After a good week of reading, I’ve finished Rabbit, Run by John Updike, my 38th read from The List. In many ways it was similar to number 37, The Sportswriter. Both novels follow men unsure of their place in the world, both trying to figure out where to go. But where The Sportswriter offers hope for the future, Rabbit, Run takes it away.
Harry ‘Rabbit’ Angstrom lives a typical life in Brewer, Pennsylvania; a place that could double for Anytown, USA. In high school, he was a star basketball player and an important person. But that was eight years ago. Now, after a four-year hitch in the military, Angstrom is married to an alcoholic wife, has a three year old son, works selling the MagiPeeler kitchen gadget, and lives in a drab and dreary apartment. A life that isn’t uncommon for someone of his education. But one day, feeling trapped, Harry decides he’s had enough and runs from his less than ideal life. He eventually finds minor comfort in the arms (and the apartment) of a prostitute, having abandoned his wife and son.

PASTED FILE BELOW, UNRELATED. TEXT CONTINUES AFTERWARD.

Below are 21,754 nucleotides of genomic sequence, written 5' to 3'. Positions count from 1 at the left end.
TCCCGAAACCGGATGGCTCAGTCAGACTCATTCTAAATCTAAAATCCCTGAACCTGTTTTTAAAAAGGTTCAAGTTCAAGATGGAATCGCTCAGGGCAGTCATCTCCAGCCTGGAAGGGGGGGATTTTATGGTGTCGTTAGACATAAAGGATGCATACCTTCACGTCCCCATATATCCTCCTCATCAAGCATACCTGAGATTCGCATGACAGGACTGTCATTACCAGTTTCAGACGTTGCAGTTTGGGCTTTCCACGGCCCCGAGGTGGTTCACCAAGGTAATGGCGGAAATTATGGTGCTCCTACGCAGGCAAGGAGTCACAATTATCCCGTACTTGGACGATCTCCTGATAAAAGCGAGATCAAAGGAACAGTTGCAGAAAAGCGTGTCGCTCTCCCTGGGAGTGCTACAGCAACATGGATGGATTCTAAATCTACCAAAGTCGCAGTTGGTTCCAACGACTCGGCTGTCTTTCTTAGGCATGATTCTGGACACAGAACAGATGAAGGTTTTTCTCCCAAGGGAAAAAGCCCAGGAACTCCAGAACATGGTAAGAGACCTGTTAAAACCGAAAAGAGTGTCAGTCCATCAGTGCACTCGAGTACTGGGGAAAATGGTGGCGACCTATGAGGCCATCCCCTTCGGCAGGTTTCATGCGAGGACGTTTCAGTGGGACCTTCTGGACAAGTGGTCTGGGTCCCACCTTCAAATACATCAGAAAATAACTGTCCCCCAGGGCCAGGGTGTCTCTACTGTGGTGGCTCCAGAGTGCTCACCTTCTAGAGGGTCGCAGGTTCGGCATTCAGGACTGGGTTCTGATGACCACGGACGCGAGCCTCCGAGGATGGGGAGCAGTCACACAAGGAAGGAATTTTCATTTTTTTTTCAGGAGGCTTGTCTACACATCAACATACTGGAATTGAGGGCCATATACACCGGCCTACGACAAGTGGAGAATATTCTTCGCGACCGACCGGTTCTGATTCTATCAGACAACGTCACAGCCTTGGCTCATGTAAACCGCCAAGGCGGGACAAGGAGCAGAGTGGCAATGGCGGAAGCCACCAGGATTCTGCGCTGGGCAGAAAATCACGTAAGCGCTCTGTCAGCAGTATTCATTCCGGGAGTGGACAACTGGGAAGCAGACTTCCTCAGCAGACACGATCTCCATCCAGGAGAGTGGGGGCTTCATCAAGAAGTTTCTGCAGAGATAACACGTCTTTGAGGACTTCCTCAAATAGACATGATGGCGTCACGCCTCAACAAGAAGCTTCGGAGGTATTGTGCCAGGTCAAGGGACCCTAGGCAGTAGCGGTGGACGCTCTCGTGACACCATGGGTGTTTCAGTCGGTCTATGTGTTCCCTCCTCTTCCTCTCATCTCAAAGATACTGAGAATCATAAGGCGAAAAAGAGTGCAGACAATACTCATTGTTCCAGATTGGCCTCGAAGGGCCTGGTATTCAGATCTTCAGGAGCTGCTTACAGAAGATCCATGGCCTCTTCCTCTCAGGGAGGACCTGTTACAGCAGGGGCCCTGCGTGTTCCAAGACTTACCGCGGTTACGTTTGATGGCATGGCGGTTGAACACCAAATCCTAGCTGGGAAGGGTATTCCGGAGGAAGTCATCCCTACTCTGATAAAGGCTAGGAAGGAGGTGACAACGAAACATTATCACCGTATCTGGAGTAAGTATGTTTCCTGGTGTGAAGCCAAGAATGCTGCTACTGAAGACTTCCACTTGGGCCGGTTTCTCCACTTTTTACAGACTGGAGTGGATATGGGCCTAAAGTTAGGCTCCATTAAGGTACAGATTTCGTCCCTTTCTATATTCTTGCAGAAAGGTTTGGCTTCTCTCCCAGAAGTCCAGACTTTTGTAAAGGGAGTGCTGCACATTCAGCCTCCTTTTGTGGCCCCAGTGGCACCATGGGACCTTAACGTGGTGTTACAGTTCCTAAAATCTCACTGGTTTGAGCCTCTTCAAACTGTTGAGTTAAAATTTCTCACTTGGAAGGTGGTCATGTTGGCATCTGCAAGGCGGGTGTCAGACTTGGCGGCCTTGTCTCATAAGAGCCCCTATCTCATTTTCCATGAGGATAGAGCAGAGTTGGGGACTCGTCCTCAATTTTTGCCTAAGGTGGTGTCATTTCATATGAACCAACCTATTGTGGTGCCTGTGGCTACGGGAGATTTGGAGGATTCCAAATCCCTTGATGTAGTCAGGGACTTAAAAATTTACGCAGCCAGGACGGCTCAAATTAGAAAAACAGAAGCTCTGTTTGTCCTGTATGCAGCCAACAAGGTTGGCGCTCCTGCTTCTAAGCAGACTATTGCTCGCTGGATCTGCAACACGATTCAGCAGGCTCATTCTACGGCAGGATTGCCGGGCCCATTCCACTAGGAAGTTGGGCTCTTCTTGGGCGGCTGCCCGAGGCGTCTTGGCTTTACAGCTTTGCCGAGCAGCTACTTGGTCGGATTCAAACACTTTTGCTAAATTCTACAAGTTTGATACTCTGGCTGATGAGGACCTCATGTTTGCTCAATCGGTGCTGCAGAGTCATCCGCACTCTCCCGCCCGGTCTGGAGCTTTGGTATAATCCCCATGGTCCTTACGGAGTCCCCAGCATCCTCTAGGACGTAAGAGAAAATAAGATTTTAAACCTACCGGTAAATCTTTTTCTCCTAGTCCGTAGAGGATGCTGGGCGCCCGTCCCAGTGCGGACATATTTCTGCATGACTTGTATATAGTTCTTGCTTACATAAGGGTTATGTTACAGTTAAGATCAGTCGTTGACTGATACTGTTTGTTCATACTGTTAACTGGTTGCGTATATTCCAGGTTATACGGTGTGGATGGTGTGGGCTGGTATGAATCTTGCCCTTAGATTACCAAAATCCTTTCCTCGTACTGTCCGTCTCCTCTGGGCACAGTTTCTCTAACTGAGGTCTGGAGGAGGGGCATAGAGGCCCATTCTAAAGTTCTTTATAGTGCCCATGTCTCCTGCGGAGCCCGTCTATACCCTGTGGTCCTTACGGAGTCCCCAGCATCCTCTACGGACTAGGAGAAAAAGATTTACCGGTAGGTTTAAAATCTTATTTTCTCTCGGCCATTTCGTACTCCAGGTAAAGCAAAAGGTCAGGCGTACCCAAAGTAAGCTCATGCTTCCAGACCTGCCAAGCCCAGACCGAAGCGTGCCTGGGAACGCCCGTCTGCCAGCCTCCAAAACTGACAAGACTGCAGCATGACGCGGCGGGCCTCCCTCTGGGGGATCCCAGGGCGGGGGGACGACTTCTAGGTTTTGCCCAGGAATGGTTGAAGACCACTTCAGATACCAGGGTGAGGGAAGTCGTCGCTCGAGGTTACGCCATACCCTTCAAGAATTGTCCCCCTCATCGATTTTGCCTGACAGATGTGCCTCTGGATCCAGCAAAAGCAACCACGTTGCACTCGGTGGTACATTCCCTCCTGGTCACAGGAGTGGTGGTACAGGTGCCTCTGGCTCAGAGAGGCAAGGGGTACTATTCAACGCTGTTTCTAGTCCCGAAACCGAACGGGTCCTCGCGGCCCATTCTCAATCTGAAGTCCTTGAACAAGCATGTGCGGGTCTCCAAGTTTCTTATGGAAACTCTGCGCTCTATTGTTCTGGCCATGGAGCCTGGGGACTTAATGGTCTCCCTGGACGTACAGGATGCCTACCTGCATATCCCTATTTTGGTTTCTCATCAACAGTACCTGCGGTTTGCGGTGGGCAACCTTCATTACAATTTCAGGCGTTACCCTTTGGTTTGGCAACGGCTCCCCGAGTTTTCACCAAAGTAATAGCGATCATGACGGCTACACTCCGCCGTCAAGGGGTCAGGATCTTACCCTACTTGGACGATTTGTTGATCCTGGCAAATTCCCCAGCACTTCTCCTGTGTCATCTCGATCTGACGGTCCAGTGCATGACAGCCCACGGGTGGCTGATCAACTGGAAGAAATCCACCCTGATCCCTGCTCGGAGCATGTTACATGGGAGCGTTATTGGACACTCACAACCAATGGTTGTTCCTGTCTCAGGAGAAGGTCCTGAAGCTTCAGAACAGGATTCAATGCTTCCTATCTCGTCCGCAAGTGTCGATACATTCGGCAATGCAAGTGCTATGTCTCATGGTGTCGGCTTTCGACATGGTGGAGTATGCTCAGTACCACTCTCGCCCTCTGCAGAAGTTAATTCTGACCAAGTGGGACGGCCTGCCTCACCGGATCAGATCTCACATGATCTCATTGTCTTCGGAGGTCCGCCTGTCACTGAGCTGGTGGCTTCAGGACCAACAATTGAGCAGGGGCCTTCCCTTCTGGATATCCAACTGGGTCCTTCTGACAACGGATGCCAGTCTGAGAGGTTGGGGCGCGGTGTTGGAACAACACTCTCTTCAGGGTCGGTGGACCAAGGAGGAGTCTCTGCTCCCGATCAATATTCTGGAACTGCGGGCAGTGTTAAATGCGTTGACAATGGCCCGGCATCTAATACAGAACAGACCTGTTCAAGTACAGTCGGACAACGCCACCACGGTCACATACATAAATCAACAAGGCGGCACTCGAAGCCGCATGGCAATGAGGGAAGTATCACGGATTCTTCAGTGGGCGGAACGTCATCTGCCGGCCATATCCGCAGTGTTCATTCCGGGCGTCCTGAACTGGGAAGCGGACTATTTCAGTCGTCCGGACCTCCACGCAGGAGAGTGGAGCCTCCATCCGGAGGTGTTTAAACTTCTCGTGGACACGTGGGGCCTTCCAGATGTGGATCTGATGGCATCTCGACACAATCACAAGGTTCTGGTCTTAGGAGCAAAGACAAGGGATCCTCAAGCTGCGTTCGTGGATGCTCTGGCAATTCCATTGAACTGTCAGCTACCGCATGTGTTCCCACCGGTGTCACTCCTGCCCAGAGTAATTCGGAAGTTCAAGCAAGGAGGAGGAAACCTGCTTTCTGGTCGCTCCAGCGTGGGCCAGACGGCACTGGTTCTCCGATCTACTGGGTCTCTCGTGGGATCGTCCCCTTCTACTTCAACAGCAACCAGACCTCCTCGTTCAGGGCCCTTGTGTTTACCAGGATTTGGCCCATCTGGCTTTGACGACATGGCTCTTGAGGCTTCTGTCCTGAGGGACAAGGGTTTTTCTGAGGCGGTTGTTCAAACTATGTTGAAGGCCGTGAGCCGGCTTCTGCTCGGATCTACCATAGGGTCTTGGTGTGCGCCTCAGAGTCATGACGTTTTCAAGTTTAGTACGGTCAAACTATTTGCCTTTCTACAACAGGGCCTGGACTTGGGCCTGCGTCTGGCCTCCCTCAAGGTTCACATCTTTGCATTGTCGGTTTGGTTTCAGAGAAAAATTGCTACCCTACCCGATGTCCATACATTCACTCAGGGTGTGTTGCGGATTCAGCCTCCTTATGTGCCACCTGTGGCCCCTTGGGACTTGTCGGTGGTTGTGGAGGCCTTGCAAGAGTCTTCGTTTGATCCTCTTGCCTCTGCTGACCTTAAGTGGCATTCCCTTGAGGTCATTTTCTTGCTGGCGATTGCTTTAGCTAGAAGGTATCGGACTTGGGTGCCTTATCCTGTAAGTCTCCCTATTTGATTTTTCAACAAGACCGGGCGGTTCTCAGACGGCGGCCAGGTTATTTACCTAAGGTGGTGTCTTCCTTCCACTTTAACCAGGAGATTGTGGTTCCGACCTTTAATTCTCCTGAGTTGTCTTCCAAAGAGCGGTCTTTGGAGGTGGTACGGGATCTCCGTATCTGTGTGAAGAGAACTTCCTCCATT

Listen to my CBC Eyeopener discussion of Rabbit, Run right here.
Time magazine's original review from November 7, 1960 can be found here.
My next book will by Cormac McCarthy's novel, Blood Meridian, I believe the only book resembling anything close to a Western on The List. I know little about the book, but have heard it is one of his more violent stories. Having seen the movie No Country for Old Men, I figure that says a lot.